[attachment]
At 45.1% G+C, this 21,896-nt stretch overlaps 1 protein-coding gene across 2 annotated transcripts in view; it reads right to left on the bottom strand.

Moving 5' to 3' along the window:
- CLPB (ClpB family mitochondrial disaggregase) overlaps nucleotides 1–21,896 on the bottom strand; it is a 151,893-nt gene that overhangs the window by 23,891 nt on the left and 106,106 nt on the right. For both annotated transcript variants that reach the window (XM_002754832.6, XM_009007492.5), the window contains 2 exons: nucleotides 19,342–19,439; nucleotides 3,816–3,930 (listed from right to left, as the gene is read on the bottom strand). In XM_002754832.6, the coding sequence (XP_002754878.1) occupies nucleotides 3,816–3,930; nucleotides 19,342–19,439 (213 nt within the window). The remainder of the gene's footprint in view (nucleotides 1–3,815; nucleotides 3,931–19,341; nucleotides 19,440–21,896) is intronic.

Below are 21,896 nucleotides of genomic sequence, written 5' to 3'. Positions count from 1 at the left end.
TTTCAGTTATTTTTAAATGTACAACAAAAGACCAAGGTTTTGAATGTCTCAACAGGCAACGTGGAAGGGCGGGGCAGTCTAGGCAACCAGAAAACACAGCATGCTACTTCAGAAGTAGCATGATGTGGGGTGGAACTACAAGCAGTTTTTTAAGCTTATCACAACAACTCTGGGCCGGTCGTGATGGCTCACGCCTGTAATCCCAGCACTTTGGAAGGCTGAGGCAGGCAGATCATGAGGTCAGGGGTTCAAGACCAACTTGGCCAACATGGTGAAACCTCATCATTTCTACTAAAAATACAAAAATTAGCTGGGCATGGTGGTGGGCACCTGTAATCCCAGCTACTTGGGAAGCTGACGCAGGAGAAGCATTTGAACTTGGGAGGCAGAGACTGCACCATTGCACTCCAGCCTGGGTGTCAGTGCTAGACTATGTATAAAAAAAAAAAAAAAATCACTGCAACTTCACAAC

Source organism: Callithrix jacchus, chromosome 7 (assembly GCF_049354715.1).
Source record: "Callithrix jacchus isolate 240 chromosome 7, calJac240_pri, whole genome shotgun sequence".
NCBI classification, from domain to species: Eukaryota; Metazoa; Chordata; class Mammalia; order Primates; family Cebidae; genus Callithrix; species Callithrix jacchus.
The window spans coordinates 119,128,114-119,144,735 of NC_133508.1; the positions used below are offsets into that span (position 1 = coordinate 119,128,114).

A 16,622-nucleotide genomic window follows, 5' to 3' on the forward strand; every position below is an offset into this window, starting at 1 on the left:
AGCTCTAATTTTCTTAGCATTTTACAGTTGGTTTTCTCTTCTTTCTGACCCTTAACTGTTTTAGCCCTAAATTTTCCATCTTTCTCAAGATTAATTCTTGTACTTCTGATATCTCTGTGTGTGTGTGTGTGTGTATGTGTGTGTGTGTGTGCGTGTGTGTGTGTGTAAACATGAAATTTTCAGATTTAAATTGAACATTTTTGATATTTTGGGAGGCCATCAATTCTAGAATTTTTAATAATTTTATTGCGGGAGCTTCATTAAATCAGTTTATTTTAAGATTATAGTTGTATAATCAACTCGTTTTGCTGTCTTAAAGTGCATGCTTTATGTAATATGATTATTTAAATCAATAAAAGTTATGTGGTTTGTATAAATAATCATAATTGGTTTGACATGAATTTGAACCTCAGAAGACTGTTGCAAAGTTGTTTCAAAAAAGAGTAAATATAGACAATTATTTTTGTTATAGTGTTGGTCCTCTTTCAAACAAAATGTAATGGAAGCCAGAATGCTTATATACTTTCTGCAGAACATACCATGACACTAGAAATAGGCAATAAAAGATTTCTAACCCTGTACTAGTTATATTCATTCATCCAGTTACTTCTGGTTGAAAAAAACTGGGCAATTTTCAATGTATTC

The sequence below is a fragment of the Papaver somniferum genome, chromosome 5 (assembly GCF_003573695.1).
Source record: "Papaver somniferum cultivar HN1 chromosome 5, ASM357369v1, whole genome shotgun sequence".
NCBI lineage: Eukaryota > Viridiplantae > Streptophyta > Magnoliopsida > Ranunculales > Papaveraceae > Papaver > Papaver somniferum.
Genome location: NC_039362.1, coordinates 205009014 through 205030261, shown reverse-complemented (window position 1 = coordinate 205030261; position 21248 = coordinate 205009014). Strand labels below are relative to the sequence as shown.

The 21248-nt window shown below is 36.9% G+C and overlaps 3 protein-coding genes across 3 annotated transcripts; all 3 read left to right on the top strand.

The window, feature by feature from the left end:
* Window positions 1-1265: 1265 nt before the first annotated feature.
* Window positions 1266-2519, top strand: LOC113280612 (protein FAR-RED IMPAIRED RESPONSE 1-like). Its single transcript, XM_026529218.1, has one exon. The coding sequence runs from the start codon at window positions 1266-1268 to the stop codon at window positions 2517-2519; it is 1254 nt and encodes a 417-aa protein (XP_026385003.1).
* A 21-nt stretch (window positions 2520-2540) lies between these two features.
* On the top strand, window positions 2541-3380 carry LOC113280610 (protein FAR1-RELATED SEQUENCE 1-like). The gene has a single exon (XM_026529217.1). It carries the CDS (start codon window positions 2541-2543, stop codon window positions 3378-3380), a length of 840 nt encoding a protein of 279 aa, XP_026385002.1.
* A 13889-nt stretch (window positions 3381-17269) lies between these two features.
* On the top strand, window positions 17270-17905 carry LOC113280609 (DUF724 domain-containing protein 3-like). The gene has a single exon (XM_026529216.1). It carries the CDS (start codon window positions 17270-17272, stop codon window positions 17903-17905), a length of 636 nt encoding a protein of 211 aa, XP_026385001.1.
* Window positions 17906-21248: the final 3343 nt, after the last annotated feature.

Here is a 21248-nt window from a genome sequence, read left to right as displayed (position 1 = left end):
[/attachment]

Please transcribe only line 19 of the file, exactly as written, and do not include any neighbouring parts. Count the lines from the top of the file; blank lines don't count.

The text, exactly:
* Window positions 1266-2519, top strand: LOC113280612 (protein FAR-RED IMPAIRED RESPONSE 1-like). Its single transcript, XM_026529218.1, has one exon. The coding sequence runs from the start codon at window positions 1266-1268 to the stop codon at window positions 2517-2519; it is 1254 nt and encodes a 417-aa protein (XP_026385003.1).